Systemization of referrals is simply a means to integrate referrals into all areas of your business. To optimize your referrals system you’ll need to monitor, revise, and improve the various elements and timing of your approach. Without a system in place to do this, you are left to the whims of “when I get time” or “after the next project”.
There are numerous ways to systemize your firm’s referrals marketing efforts.
Sales teams can set the expectation early in the customer experience by stressing the importance of referrals. That’s made even easier if the customer came to you via referral in the first place. Openly communicating the expectation of referrals establishes the importance from the start of the relationship. It also makes it easier for your firm to later ask for referrals.
The marketing team can ensure they are providing adequate case studies and collateral that help the entire firm illustrate the persona of the ideal customer. This makes communication of whom you would like referred to your firm exceptionally clear. Also, marketing can design and execute referral campaigns and events that keep the idea of referrals top of mind for new and existing customers. Quarterly contests and awards provide the basis for on-going reminders and touchpoints, increasing the likelihood of engaging the customer.
As your delivery team works on projects with customers it’s important that the team recognize their role in referrals. If onboarding feels effortless, project communication is beyond expectation, and value attainment (the real reason they hired you) is easily recognized the delivery team can bolster the likelihood of getting a referral. Obviously, this ties directly back to the concept of “earning” a referral.
It’s natural to feel that the time to ask for referrals is once the project is complete. That can be accomplished in many ways including a separate meeting exclusive to the topic of referrals, an email series on providing referrals, and including referrals in post-project satisfaction surveys.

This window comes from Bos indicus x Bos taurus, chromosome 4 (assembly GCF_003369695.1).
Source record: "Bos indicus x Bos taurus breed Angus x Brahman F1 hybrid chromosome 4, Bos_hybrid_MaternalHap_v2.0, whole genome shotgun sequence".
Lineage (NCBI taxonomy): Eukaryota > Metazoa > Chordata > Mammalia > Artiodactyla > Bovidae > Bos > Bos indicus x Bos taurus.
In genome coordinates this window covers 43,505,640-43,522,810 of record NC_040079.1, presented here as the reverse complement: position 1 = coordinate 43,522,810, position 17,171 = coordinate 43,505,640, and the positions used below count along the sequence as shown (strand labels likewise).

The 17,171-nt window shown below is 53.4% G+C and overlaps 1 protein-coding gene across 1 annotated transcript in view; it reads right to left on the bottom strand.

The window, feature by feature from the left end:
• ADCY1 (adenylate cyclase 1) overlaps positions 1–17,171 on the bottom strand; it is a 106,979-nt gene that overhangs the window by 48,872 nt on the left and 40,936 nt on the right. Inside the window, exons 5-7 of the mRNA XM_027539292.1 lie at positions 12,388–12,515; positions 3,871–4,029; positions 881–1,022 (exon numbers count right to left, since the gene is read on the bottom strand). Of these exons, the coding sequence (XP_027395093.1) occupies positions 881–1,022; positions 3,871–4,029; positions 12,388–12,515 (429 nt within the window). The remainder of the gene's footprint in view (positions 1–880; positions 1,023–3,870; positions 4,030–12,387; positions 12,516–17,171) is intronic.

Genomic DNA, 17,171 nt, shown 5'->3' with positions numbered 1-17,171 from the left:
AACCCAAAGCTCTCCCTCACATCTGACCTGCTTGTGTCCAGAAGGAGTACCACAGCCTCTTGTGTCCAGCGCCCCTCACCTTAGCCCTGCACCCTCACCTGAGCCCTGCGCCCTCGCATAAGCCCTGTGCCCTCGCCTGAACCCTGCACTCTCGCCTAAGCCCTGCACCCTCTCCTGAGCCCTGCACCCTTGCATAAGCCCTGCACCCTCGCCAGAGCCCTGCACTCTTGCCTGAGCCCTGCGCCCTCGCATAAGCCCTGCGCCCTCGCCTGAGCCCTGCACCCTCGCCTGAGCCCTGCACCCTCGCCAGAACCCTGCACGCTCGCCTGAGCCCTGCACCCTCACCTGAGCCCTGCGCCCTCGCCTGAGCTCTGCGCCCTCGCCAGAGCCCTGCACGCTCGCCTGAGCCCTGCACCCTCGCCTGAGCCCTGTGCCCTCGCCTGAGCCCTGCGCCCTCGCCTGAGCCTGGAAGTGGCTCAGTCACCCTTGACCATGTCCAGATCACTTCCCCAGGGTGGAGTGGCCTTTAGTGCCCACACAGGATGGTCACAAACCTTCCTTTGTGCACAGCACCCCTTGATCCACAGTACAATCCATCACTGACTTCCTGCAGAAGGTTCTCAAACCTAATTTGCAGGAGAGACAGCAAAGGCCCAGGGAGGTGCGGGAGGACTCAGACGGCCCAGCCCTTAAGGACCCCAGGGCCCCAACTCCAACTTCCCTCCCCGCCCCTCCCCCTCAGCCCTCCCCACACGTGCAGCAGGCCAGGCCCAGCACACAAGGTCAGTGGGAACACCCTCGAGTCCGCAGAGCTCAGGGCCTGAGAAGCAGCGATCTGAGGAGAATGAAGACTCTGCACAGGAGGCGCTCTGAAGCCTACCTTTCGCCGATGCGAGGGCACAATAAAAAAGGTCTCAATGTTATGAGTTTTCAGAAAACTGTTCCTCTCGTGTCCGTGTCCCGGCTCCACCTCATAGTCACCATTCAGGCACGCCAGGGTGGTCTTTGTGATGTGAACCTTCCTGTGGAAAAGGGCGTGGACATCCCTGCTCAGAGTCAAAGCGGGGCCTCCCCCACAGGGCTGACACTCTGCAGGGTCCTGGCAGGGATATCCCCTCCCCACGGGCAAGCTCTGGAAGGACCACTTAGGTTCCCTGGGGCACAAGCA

Highly successful technology consulting firms rely on referrals to grow their customer list. It’s the most cost-effective marketing and lead generation tactic they can employ. Unfortunately, most consulting firms fail to establish a referral system that helps them grow. Typically, they fail in earning, asking, and systemizing the process. They rely on goodwill and personal relationships that are often outside of their control.
Hope is a satisfying emotion. It helps us visualize a better future. Unfortunately, it’s not a useful business strategy and certainly not something you should build your referral marketing efforts on. Confidence, on the other hand, is gained by a clarity of direction, control of the situation, and confirmation that you are doing the right things (results). Confidence is only revealed when you plan and execute a referral marketing system.
While defining the business benefits of a referrals marketing system is appropriate, perhaps the best way to increase referrals is to move the goal post for your firm. Some firms believe that winning the deal and delivering the project are the measures of good marketing and sales efforts. But think of the impact of making referrals the end result of what your firms delivers. If everyone in your firm knew that referrals were a critical KPI of the entire company it would be much easier to implement the three steps outlined above: earn referrals, ask for referrals, systemize the process.
Referrals can be a critical measure of the success of your technology consulting business. If you choose to establish confidence, you’ll see much better results than those tech consulting firms that rely on hope.